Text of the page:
Entertainment journalist Lisa Johnson Mandell received a rude
awakening when her husband told her, "Honey, you look old." . . . He
was referring how she came across on her resume (not in person), but
still, Mandell came to the realization that she needed to change
how she came across to others.
Her book, CAREER COMEBACK (see also Section 2), evolved as a
result . . . its subtitle says it all: REPACKAGE YOURSELF TO GET THE JOB
Mandell presents 10 useful strategies that can make you stand out and help
get any midcareer job seeker both noticed and on the payroll . . . I particularly like how
she used many real examples, often featuring people she knows and/or even herself.
Some of the advice I had never even thought about before; e.g., this one tidbit:
* The number one mistake people make when submitting their resumes by e-mail or online?
Titling their Word resume document simply "Resume.doc." How is an employer, dealing with
a long list of attachments from many applicants, supposed to organize and process resumes
quickly and efficiently when they all have the same title? Always, always use your own name
when you title your resume, something like "Lisa Johnson Mandell.doc." Many employers just
delete all submissions simply slugged "Resume" and move on, figuring if job candidates are
not savvy enough to properly label their most precious submissions, how are they going
to handle work files at that particular company?
The author also had this excellent suggestion for cover letters:
* So let's begin at the beginning. Rather than starting with "Dear," "To Whom it May Concern,"
or, heaven forbid, "Hi," it's best to begin your letter with "Greetings"--it avoids awkwardness and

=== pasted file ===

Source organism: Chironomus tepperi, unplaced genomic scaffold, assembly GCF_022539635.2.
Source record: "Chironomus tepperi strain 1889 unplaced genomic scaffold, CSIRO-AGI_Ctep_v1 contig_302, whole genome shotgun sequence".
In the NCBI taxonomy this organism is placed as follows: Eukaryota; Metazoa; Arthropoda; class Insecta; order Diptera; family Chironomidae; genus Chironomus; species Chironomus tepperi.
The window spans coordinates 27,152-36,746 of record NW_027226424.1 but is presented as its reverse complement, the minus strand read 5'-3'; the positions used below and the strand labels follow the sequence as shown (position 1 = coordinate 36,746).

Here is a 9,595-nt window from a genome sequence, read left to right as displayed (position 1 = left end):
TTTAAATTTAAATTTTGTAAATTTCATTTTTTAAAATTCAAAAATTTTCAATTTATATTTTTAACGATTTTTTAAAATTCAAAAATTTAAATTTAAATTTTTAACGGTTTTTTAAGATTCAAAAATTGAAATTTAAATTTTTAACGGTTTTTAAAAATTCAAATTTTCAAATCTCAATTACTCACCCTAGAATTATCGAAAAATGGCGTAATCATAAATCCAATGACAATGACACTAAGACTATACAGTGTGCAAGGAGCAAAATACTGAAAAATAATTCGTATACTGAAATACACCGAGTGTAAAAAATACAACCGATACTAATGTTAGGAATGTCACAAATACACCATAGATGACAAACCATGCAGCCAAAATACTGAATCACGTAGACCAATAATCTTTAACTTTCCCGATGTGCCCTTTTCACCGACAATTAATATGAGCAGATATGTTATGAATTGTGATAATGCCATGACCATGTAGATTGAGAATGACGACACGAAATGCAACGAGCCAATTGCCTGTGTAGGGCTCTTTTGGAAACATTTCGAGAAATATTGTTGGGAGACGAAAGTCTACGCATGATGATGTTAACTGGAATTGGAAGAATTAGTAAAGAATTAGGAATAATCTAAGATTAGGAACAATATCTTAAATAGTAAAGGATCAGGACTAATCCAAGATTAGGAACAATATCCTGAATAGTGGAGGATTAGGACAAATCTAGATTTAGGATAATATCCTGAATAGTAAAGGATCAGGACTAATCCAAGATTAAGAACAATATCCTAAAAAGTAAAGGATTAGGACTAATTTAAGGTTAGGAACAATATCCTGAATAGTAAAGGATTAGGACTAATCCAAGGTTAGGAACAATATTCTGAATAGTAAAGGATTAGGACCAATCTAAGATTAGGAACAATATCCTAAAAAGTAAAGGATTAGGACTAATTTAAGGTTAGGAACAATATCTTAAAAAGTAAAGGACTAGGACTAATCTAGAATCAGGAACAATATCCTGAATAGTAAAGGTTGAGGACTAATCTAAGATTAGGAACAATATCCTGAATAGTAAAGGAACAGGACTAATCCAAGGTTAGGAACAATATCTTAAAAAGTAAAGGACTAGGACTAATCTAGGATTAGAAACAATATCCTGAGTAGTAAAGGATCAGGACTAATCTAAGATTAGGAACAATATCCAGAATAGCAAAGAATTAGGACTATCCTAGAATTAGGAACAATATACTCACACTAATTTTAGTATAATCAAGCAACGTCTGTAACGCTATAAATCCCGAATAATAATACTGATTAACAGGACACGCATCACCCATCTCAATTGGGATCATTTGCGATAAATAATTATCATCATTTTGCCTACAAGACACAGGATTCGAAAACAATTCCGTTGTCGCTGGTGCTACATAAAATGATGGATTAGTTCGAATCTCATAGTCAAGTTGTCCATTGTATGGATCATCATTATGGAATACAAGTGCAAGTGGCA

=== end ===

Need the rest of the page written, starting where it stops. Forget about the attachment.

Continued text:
is always appropriate, especially when you don't know the name of the person who is going
to process your letter and resume. Plus, if a person named something like Lynn Swanson
is to receive your resume, you don't know if it's a male or a female, so "Mr. or Ms. Swanson"
is out, and "Lynn" is too informal for a first contact.
Mandell even shares information on what to do when you get asked
certain interview questions:
* I'd be willing to be that anyone who has ever been to a job interview has had the misfortune
to be asked by a lame interviewer, "So what kind of a salary are you looking for?" That is
usually an inappropriate and unprofessional question, and it puts you in the most awkward
of positions, but you can't stop anyone from asking it. You squirm, because you know that
if you state a figure that's too high, they may write you off and hire someone else who comes
cheaper, and if you state a figure that's too low, they may try and take advantage of you
by hiring you for less than they'd intended to pay you. It's inappropriate to answer that question
with a question, something like, "I'm not sure yet what the positions. What salary range are
you offering?" If pressed, an all-encompassing answer could be, "It's negotiable, depending
on the responsibilities for the position and the benefits that go with it." Don't let anyone
intimidate you into stating the first number.
CAREER COMEBACK is excellent for anybody seeking something other than his or her first
job . . . my only criticism with it has to do with the fact that it is directed at women,
which is too bad in that many men could benefit from a book of a similar nature. . . I also
think that the publisher should have made the female-only approach clearer
on the cover . . . it wasn't until I got to page 75 that I realized much of the information
(from that point on) was not directed to me.